A few illustrations of acting in the name of Christ will help to the understanding of the whole subject. Take first an instance of apostolic activity in Pentecostal days. When Peter and John encountered the lame man at the gate of the temple which is called Beautiful, Peter expressly disclaimed acting in his own authority or power, saying, "In the name of Jesus Christ of Nazareth rise up and walk." (Acts 3:6.) In like manner Paul, "in the name of Jesus Christ," commanded the evil spirit, which possessed the damsel who followed him day by day, to come out of her. In both cases they acted, therefore, as His servants, and used, in the exercise of faith, His power in the miracles wrought. So likewise, when correcting disorders among the saints at Corinth and at Thessalonica, the apostle acted in the name of our Lord Jesus Christ. (1 Cor. 5:4; 2 Thess. 3:6.) These instances will suffice to show that in all service, as well as in all the duties and responsibilities of daily life, it is the privilege of the believer to act in the name of his Lord. It is, indeed, his true calling to stand before men as the representative of Christ. This may be seen in another aspect from a scripture in Peter. "If ye be reproached," he says, "for" (literally in) "the name of Christ, happy are ye." (1 Peter 4:14.) Here it is evident that the enemies of Christ look upon His people as bearing His name, and as thus standing forth in the world as representing Him. Hence their enmity to Christ is manifested in the persecution of His followers. And the Christian can never divest himself of this relationship to his absent Lord. Whether in the assembly, in his home, or moving amongst his fellow-men, everywhere and at all times, he must remember that he bears the name of Christ, to act in His interests,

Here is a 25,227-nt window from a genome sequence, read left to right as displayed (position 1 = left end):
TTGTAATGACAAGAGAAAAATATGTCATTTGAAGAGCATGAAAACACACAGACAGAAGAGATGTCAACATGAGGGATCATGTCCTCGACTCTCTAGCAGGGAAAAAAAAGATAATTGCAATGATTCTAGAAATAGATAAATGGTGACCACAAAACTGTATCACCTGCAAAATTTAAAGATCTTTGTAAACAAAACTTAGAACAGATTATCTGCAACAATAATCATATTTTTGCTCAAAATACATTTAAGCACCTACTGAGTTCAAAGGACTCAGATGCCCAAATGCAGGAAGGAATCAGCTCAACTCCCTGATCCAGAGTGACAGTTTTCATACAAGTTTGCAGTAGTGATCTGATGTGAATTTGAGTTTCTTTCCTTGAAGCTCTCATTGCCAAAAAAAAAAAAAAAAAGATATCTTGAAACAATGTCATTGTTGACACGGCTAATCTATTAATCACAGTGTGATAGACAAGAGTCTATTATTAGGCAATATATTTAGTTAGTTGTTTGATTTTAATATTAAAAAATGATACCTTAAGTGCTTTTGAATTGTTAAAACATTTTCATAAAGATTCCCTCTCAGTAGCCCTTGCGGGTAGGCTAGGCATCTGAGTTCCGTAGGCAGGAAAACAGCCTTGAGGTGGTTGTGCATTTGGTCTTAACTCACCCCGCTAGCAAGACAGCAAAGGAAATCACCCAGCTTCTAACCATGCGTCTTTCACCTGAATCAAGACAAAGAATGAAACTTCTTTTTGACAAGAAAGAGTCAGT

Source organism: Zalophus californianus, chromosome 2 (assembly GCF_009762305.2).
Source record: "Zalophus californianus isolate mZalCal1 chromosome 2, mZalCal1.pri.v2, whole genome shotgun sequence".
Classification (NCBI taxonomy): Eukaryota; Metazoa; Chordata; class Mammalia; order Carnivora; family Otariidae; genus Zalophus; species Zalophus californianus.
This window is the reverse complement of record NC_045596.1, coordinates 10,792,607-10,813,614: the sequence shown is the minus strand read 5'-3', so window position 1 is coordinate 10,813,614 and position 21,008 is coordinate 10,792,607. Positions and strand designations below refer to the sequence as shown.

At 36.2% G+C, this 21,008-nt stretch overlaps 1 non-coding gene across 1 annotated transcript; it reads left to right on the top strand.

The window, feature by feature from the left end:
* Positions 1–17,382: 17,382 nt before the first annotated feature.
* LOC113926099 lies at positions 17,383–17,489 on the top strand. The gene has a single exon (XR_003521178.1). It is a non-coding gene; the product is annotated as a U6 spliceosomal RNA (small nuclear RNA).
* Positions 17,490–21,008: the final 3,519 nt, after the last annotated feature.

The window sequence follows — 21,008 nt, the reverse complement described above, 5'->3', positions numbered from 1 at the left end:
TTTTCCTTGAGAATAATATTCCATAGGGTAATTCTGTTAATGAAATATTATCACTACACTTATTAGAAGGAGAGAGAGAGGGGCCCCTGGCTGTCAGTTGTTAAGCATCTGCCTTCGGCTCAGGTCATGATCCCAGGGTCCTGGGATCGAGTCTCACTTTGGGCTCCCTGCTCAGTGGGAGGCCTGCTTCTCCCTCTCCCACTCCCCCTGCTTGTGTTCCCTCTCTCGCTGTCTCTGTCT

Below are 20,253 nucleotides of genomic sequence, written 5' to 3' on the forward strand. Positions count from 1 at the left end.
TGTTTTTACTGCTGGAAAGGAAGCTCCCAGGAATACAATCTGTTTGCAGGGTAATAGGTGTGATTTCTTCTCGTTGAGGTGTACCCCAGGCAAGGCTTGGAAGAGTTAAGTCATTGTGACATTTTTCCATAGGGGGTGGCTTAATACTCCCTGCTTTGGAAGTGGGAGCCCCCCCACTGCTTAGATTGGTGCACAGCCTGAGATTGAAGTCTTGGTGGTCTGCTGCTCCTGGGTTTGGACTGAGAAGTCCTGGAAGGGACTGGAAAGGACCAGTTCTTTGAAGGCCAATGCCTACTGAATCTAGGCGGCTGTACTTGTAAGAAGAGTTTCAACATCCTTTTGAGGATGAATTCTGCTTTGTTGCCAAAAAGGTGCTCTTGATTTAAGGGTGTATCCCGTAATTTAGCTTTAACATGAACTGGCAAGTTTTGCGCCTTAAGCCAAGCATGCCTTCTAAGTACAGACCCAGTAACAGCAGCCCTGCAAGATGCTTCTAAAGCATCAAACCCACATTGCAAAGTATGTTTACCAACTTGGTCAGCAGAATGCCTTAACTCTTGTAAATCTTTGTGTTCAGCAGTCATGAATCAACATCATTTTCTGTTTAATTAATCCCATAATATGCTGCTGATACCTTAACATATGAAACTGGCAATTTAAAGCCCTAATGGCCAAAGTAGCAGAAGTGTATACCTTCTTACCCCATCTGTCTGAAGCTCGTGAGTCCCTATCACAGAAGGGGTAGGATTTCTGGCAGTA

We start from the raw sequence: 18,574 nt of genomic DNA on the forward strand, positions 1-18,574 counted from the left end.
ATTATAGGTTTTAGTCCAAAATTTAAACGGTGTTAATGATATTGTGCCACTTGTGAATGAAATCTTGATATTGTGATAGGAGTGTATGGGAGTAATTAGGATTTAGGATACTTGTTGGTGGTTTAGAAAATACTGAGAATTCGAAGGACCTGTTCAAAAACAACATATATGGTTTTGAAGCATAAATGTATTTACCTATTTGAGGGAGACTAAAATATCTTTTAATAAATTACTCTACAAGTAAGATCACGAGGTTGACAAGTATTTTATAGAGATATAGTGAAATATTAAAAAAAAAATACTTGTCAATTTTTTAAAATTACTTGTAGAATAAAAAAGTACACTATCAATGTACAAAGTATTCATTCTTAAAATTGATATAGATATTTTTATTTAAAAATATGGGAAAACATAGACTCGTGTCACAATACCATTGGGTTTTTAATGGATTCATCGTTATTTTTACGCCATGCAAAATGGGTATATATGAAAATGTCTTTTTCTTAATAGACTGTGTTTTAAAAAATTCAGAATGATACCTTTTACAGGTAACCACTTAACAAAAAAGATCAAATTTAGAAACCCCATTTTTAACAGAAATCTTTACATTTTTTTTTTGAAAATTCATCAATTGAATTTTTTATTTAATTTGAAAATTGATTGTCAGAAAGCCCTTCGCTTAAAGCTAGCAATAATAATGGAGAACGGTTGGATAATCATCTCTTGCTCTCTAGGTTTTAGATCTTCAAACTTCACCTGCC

It may be again repeated, What an unutterable privilege to be endowed with the liberty of appearing before God and men in the name of Christ! It is, on the other hand, the very greatness of the privilege which indicates the vastness of the responsibility. For if we are entrusted with the name of Christ, as with a holy standard, what incessant vigilance, and what realization of our dependence, are required to maintain it in all its purity, and to guard it from all dishonour! To encourage ourselves to be diligent in this object, we may remind ourselves how precious it is to the heart of Christ to behold His people zealously and jealously caring for the honour of His name. As we read in the prophet Malachi, "They that feared the Lord spake often one to another: and the Lord hearkened, and heard it, and a book of remembrance was written before Him for them that feared the Lord, and that thought upon His name." (chap. 3:16.) It was a day of abounding iniquity and corruption amongst God's people; but this pious remnant were drawn apart from the evil into the bonds of holy fellowship by their godly fear, and their love of Jehovah's name. The eyes of the Lord were upon them; and' in the joy of His heart He proclaimed, "And they shall be mine . . . in that day when I make up my jewels"; that is, in the day of coming judgment He would put them into His treasury-house amongst His most precious things. May we all covet the Lord's approbation for caring for the honour of His most precious and peerless Name.